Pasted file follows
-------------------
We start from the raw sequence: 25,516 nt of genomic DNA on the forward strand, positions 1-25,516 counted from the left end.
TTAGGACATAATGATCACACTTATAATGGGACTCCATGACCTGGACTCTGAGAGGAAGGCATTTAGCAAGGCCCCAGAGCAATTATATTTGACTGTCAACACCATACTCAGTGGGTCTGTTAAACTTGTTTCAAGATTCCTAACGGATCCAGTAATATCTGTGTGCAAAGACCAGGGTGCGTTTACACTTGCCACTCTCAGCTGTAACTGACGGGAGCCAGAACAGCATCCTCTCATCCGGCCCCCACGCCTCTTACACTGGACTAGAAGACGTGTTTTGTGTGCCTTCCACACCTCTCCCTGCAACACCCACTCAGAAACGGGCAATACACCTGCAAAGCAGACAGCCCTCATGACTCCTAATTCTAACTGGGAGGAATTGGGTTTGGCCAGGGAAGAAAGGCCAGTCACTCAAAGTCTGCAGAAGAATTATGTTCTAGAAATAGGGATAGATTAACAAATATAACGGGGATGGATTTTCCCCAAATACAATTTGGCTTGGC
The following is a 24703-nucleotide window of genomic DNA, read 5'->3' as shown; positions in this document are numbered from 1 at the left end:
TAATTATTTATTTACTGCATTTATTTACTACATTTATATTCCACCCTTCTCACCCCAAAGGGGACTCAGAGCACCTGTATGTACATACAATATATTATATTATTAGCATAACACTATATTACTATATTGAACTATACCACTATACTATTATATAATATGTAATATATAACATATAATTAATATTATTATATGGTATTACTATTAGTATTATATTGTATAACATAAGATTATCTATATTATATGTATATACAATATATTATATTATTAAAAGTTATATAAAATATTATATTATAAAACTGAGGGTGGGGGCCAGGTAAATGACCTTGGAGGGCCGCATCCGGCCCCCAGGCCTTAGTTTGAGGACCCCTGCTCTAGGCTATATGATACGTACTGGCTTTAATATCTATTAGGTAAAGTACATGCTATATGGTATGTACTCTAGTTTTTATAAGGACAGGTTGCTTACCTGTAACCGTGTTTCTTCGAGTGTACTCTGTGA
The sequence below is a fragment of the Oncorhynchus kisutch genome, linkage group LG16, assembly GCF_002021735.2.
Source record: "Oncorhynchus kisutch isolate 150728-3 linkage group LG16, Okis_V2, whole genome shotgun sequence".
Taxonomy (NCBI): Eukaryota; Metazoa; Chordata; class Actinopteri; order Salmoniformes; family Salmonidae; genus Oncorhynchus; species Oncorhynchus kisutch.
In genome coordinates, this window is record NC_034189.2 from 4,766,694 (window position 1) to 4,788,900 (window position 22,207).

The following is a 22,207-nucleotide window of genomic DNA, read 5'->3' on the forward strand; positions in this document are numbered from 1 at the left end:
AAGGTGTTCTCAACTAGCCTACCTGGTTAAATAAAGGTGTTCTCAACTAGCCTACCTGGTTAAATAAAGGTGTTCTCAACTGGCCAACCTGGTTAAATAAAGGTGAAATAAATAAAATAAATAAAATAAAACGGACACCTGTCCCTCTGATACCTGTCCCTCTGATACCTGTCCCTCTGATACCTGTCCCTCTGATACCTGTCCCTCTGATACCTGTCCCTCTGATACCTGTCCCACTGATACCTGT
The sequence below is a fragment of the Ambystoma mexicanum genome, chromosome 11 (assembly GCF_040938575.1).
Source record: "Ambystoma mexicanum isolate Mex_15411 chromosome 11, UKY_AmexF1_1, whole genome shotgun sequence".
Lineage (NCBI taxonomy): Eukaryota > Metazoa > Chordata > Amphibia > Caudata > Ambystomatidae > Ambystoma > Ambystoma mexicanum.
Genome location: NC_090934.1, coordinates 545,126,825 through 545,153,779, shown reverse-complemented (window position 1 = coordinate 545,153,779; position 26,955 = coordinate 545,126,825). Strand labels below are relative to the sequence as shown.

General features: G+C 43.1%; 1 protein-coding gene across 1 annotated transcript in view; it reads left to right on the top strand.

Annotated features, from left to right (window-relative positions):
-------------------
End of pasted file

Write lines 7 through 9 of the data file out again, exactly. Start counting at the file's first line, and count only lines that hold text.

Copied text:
Taxonomy (NCBI): Eukaryota; Metazoa; Chordata; class Actinopteri; order Salmoniformes; family Salmonidae; genus Oncorhynchus; species Oncorhynchus kisutch.
In genome coordinates, this window is record NC_034189.2 from 4,766,694 (window position 1) to 4,788,900 (window position 22,207).

The following is a 22,207-nucleotide window of genomic DNA, read 5'->3' on the forward strand; positions in this document are numbered from 1 at the left end: